Chest Physiotherapy Effective for Individuals with Cystic Fibrosis

Chest physiotherapy is frequently administered to people with cystic fibrosis to assist with clearing mucus from the airways. To determine the effectiveness and acceptability of chest physiotherapy compared to no treatment or spontaneous cough alone to improve mucus clearance in cystic fibrosis this review was conducted. The authors searched the Cochrane Cystic Fibrosis and Genetic Disorders Group Trials Register, which consists of references identified from comprehensive electronic database searches and hand searches of relevant journals and abstract books of conference proceedings, through the fourth of February, 2013. Randomised or quasi-randomised clinical studies which made comparison between a form of chest physiotherapy (airway clearance technique) and either no physiotherapy or spontaneous cough in patients with cystic fibrosis were considered.

144 studies were identified, of which eight cross-over studies (data from 96 participants) met the inclusion criteria. There were variations amongst the studies in how the interventions were delivered, with several of the intervention groups combining more than one treatment modality. One included study looked at autogenic drainage, six considered conventional chest physiotherapy, three considered oscillating positive expiratory pressure, seven considered positive expiratory pressure and one considered high pressure positive expiratory pressure. Of the eight studies, six were single-treatment studies and in two, the treatment intervention was administered over two consecutive days (once daily in one, twice daily in the other). Four studies that were made up of a total of 28 participants reported a greater quantity of expectorated secretions during chest physiotherapy as compared to a control. One study that involved 18 participants did not find any significant differences in sputum weight. Five of the studies used radioactive tracer clearance as an outcome variable. Three of these studies, representing a total of 28 participants, reported that chest physiotherapy, including coughing, increased radioactive tracer clearance in comparison to the control period. One study of 12 participants reported increased radioactive tracer clearance associated with all interventions compared to control, however it was only reported to have reached significance for postural drainage with percussion and vibrations; and the remaining study of eight participants did not report any significant difference in radioactive tracer clearance between chest physiotherapy without coughing in comparison to the control period. Three studies, which involved 42 participants found no significant effect on pulmonary function variables following intervention to report. However, one further study did report substantial improvement in pulmonary function following the intervention in some of the treatment groups.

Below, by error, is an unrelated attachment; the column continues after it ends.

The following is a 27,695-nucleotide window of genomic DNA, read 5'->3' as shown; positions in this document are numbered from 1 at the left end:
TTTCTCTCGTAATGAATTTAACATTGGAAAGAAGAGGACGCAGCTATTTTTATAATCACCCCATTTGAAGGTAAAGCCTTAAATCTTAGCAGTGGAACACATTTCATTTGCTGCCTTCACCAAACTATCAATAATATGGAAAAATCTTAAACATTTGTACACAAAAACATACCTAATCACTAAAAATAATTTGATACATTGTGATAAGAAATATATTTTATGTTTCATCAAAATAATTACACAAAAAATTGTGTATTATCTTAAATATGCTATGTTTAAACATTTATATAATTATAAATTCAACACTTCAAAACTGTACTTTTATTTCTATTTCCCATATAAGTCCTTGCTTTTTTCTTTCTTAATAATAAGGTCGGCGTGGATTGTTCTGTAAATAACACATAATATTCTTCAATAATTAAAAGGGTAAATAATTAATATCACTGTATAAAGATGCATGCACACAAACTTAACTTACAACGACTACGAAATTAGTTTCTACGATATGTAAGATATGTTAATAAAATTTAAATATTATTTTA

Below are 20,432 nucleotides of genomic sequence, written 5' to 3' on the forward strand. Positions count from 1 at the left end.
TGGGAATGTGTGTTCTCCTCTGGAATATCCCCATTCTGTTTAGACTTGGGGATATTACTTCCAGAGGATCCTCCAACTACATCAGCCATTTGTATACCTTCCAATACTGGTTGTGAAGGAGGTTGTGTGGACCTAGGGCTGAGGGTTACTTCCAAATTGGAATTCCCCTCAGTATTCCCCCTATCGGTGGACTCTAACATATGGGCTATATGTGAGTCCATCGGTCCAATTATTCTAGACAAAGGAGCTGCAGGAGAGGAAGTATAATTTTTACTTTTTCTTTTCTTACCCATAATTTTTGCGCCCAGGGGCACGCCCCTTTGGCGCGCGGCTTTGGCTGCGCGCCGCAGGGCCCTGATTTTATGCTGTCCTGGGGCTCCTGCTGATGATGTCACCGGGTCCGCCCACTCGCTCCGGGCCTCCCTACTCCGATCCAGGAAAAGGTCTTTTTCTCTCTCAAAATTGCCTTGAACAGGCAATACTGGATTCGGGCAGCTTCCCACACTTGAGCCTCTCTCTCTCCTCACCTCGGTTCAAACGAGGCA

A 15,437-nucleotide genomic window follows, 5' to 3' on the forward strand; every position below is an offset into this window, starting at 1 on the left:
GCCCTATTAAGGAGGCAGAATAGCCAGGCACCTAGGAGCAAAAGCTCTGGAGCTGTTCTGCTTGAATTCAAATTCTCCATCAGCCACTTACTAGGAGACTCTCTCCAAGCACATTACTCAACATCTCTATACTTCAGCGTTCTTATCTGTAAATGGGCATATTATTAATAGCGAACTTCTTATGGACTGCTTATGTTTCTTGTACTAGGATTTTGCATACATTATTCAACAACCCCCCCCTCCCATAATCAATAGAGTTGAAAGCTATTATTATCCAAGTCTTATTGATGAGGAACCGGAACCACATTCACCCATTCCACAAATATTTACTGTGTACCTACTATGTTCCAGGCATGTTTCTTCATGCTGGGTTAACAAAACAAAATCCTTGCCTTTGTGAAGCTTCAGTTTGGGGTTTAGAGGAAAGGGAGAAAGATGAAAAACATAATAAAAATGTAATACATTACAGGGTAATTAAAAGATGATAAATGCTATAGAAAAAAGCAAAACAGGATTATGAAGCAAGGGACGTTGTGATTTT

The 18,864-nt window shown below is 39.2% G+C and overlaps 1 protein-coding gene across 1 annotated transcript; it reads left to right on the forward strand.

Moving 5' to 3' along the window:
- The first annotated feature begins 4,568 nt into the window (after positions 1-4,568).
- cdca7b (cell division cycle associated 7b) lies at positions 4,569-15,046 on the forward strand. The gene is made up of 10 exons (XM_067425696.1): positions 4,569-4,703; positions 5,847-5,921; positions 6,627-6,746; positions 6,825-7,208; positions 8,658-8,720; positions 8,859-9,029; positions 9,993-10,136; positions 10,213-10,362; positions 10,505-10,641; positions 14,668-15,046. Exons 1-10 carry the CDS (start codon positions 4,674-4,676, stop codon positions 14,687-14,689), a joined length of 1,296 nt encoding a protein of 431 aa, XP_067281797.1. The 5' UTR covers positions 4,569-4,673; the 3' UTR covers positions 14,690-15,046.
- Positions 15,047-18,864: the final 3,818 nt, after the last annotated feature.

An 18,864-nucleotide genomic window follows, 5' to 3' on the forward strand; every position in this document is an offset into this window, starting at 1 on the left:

It was concluded from this review that while no evidence on which to draw conclusions regarding the long term effects was observed, the results show that airway clearance techniques have short-term effects in the terms of increasing mucus transport.